Surrounded by family and overcome with grief, the mother of Andreas de Jesus on Monday visited the makeshift memorial near where her 19-year-old son was shot to death during the Cinco de Mayo parade in Southwest Detroit.
“They just took my son. That’s all I know,” the mother said.
Thousands of people lined the streets Sunday to celebrate Mexican culture when a fight led to gunfire, bringing the parade to a halt as officers scrambled to secure the scene and spectators ran for cover.
An officer was nearby when the shooting happening and immediately took a 24-year-old suspect into custody. Police have not yet released details on the suspect.
The co-director of the Mexican Patriotic Committee of Metro Detroit, Belda Garza, said this year's parade started off on the right foot before the shooting.
"We are devastated by what happened. We've been doing this for 50 years and we've never had an incident in the parade route,” she said.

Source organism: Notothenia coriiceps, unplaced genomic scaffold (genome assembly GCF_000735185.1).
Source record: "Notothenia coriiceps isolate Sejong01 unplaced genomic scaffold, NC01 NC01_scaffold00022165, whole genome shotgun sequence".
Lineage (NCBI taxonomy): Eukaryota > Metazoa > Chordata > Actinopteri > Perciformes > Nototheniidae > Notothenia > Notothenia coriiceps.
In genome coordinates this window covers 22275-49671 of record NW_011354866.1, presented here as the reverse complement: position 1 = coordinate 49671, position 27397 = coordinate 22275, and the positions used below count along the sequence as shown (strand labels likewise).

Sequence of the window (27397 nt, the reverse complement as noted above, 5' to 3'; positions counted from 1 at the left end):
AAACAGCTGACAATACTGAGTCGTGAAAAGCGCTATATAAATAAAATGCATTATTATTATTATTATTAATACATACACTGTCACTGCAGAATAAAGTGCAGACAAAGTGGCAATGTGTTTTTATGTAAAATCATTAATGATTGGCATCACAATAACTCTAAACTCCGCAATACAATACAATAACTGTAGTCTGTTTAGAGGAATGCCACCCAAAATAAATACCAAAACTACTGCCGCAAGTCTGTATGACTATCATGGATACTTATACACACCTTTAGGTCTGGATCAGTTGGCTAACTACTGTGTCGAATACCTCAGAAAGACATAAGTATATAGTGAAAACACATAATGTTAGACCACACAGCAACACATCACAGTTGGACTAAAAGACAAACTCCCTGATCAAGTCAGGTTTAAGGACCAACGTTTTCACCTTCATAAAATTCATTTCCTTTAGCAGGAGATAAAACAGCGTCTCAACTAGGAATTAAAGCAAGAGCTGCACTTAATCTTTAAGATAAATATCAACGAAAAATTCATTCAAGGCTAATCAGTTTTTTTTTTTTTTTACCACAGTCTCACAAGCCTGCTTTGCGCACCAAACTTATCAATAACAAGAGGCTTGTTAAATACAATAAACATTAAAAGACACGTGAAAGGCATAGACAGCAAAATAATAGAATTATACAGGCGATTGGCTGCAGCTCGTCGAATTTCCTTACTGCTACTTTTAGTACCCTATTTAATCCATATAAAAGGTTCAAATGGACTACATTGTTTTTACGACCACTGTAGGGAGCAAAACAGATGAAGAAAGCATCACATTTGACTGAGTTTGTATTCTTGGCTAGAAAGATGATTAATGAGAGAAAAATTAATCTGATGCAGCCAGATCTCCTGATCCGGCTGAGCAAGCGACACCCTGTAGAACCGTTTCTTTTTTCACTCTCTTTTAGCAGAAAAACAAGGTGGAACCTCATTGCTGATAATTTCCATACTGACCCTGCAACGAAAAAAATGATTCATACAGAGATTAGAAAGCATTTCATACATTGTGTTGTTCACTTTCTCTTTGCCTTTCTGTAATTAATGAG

Organizers plan to meet to discuss if the parade will march on into another year.
Councilwoman Raquel Castaneda-Lopez, the parade’s grand marshal, said the event means so much to the community she represents.
"I don't think this incident is cause to cancel the parade. I think it's really important to the community. It builds a strong sense of community and it's a celebration of culture and history,” she said.
But the celebration turned to heartbreak for de Jesus’ family.
"They took a part of me. That was my life. My baby. My firstborn nephew,” said de Jesus’ aunt, Melinda de Jesus.